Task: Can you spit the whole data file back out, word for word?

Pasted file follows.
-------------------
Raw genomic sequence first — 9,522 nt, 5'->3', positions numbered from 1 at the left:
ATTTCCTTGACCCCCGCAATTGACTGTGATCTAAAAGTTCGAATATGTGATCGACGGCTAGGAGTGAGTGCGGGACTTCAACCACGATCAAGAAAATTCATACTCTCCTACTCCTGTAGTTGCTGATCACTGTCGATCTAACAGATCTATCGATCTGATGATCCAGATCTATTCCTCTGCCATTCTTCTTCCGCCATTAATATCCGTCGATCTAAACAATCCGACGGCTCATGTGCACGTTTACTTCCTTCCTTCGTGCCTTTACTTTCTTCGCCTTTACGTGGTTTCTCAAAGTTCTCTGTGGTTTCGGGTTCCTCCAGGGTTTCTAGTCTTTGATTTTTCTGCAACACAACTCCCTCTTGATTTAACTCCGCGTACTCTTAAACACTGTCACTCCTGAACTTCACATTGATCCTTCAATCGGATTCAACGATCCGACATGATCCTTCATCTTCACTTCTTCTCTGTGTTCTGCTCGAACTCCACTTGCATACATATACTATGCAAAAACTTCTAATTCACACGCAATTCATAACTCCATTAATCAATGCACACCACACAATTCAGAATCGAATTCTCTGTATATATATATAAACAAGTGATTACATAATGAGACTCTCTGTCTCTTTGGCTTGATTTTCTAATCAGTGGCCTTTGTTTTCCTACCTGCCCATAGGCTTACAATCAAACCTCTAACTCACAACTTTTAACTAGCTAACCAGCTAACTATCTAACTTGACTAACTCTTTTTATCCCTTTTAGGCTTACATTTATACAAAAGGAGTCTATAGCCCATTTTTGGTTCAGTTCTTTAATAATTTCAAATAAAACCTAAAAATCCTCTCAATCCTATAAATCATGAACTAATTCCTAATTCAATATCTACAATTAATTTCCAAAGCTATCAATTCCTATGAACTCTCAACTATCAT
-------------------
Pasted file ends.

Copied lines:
Raw genomic sequence first — 9,522 nt, 5'->3', positions numbered from 1 at the left:
ATTTCCTTGACCCCCGCAATTGACTGTGATCTAAAAGTTCGAATATGTGATCGACGGCTAGGAGTGAGTGCGGGACTTCAACCACGATCAAGAAAATTCATACTCTCCTACTCCTGTAGTTGCTGATCACTGTCGATCTAACAGATCTATCGATCTGATGATCCAGATCTATTCCTCTGCCATTCTTCTTCCGCCATTAATATCCGTCGATCTAAACAATCCGACGGCTCATGTGCACGTTTACTTCCTTCCTTCGTGCCTTTACTTTCTTCGCCTTTACGTGGTTTCTCAAAGTTCTCTGTGGTTTCGGGTTCCTCCAGGGTTTCTAGTCTTTGATTTTTCTGCAACACAACTCCCTCTTGATTTAACTCCGCGTACTCTTAAACACTGTCACTCCTGAACTTCACATTGATCCTTCAATCGGATTCAACGATCCGACATGATCCTTCATCTTCACTTCTTCTCTGTGTTCTGCTCGAACTCCACTTGCATACATATACTATGCAAAAACTTCTAATTCACACGCAATTCATAACTCCATTAATCAATGCACACCACACAATTCAGAATCGAATTCTCTGTATATATATATAAACAAGTGATTACATAATGAGACTCTCTGTCTCTTTGGCTTGATTTTCTAATCAGTGGCCTTTGTTTTCCTACCTGCCCATAGGCTTACAATCAAACCTCTAACTCACAACTTTTAACTAGCTAACCAGCTAACTATCTAACTTGACTAACTCTTTTTATCCCTTTTAGGCTTACATTTATACAAAAGGAGTCTATAGCCCATTTTTGGTTCAGTTCTTTAATAATTTCAAATAAAACCTAAAAATCCTCTCAATCCTATAAATCATGAACTAATTCCTAATTCAATATCTACAATTAATTTCCAAAGCTATCAATTCCTATGAACTCTCAACTATCAT